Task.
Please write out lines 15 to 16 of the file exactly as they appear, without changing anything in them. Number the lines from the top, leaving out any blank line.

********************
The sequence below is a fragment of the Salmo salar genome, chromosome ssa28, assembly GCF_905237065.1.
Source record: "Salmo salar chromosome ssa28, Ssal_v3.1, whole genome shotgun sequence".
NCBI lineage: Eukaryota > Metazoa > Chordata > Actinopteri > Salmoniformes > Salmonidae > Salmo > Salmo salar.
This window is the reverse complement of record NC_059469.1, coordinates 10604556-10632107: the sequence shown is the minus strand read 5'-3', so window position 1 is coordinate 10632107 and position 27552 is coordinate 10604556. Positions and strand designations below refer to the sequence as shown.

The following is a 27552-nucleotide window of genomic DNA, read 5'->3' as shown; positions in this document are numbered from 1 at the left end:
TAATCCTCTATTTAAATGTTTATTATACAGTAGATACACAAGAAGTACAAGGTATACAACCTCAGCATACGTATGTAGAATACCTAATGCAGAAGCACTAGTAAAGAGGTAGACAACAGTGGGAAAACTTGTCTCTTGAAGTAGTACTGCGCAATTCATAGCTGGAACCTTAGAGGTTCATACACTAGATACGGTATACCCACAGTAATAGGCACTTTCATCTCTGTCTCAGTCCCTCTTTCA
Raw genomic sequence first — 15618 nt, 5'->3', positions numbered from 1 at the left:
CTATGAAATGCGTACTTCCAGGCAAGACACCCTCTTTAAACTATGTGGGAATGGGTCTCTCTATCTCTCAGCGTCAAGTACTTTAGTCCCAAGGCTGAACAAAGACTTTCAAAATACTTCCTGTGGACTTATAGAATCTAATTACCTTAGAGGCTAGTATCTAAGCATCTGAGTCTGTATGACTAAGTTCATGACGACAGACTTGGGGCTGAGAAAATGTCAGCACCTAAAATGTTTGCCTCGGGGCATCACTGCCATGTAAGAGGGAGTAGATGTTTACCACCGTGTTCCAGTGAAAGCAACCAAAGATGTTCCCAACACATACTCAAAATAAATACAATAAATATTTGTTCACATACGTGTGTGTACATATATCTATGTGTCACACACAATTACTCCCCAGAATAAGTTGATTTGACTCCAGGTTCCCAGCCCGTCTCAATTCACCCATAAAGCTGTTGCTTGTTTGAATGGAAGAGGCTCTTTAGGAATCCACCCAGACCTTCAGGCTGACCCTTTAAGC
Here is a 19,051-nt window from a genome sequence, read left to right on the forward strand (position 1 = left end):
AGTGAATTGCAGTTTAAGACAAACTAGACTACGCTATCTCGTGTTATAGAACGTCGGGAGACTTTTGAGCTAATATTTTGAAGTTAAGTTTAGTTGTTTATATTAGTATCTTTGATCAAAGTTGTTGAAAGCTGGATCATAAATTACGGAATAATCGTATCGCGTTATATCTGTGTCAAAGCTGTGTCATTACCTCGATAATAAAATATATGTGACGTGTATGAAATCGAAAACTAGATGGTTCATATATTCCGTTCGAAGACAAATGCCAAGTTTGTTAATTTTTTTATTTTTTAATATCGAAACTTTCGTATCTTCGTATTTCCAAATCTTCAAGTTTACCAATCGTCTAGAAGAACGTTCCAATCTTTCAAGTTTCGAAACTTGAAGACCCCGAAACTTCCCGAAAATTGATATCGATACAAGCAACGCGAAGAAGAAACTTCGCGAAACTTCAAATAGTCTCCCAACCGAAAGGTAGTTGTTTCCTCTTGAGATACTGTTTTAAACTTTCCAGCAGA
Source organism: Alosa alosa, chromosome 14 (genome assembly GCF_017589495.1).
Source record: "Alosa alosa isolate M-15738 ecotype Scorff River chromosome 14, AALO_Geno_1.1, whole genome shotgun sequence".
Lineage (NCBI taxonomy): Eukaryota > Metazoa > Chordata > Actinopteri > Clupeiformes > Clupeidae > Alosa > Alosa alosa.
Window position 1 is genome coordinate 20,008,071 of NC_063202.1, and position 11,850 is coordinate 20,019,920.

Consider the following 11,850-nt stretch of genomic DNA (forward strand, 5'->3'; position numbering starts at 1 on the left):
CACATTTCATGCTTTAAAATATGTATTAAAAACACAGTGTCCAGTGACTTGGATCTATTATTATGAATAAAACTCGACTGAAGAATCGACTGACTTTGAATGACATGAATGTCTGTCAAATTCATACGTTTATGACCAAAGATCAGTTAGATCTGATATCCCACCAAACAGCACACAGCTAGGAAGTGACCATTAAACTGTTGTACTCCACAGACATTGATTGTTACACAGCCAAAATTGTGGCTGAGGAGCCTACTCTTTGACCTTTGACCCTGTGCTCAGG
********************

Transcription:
Consider the following 11,850-nt stretch of genomic DNA (forward strand, 5'->3'; position numbering starts at 1 on the left):
CACATTTCATGCTTTAAAATATGTATTAAAAACACAGTGTCCAGTGACTTGGATCTATTATTATGAATAAAACTCGACTGAAGAATCGACTGACTTTGAATGACATGAATGTCTGTCAAATTCATACGTTTATGACCAAAGATCAGTTAGATCTGATATCCCACCAAACAGCACACAGCTAGGAAGTGACCATTAAACTGTTGTACTCCACAGACATTGATTGTTACACAGCCAAAATTGTGGCTGAGGAGCCTACTCTTTGACCTTTGACCCTGTGCTCAGG